The sell-out crowds that packed Lord’s for the first three days of England vs. Pakistan offered no hint of the decline of test cricket in the sport’s birthplace.
The team’s performance in the middle provided plenty of evidence, however.
England’s humiliating nine-wicket loss — wrapped up 90 minutes into Day 4 — to one of the most inexperienced Pakistan teams of recent times further exposed the frailties of a side that seems to have forgotten the basics of test cricket and how apply itself to the longer form of the game.
Yet is it any surprise?
When former test captain Andrew Strauss was appointed in 2015 as the chief overseer of English cricket, he made it clear “the area that most needs attention in English cricket right now is our white-ball cricket.” Trevor Bayliss, a coach with a superb record in the limited-overs game, was hired to lead the national team.
Test cricket would not be ignored, Strauss was at pains to point out in an effort to appease the traditionalists, but it could not be seen “as being the only thing we’re interested in.”
It was, though, a pointer to the thoughts of those leading English cricket.
Fast forward three years and to Colin Graves, chairman of the England and Wales Cricket Board, who this month gave his reasons why he was setting up a 100-ball competition — a version 20 balls shorter than the Twenty20 game that has revolutionized cricket over the past decade.
“The younger generation, whether you like it or not, are just not attracted to cricket,” Graves told the BBC. “They want more excitement, they want it shorter and simpler to understand.”
Worrying words for supporters of test cricket in England.
These are worrying times, too.
England is without a win in its last eight test matches, losing the last six of them. A failure to beat Pakistan in the second and final test at Leeds starting Friday would make it three straight series losses. It is 13 away tests without a win. And under Bayliss, England has lost 20 of its 41 tests, having started its era under the Australian with a home Ashes series win and a series win in South Africa.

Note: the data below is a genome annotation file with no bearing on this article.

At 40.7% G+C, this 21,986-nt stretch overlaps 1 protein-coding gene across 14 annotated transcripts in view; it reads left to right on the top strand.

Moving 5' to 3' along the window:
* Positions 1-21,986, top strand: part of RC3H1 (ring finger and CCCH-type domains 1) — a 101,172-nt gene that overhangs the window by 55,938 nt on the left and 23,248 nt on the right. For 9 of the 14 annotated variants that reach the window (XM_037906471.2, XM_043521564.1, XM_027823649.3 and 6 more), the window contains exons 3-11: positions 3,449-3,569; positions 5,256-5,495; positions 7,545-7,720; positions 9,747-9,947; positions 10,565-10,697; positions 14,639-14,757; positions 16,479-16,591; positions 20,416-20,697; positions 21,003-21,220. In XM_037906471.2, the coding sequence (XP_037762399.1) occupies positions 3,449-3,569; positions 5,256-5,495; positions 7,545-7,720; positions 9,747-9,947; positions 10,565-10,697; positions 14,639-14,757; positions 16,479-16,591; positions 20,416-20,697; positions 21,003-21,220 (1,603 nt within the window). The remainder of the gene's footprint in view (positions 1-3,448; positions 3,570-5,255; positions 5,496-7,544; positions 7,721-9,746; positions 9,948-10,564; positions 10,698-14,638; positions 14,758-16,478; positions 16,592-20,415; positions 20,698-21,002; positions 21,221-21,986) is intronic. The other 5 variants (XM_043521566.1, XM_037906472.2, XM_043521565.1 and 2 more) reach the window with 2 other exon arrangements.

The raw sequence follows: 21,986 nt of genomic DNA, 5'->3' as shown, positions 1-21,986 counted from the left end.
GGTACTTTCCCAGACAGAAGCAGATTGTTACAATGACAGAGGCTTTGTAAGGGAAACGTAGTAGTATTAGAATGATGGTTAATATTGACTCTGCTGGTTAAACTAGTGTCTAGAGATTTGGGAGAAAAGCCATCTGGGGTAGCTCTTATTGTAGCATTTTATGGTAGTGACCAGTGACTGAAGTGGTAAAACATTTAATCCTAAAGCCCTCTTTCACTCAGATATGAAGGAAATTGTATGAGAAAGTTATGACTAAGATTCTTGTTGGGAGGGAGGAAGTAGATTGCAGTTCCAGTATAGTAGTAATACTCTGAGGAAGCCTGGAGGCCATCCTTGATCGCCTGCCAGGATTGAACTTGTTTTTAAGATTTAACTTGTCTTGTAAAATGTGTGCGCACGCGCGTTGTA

And where are the English in the ICC’s one-day rankings? No. 1.
Bayliss was a breath of fresh air when he came in, encouraging aggressive and attacking play from his test batsmen. It has meant the art of patience, discipline and grinding out innings has gradually disappeared, only really practiced now by opener Alastair Cook.
In the domestic county season, white-ball competitions are given the bigger platform and PR, pushing the longer-form county championship to the margins. After the Pakistan loss, Bayliss even questioned whether the current framework of the county championship was helping.
“Is playing on wickets where you’re not going to bat for too long, before you get one that does a heap, is that necessarily good in the long term for learning how to concentrate for long periods?” Bayliss asked.
Bayliss said he was “at a loss” to explain England’s current test problems, saying his recent advice to show care and patience — instead of aggression — if conditions dictated wasn’t getting through.
“In a way, you almost throw your hands up sometimes,” he said.
The Australian has said he is stepping down as England coach after next year’s home Ashes series, though the Daily Mail is reporting he could lose his job if England is defeated in Leeds.
Bayliss is under pressure. New captain Joe Root has lost eight of 15 tests and his decision-making is being scrutinized. There’s a new selector in Ed Smith.
English test cricket is in flux at a time when the powers-at-be seem to be focusing on the shorter forms of the game.
The series is there for the taking for Pakistan at Headingley.
Steve Douglas is at www.twitter.com/sdouglas80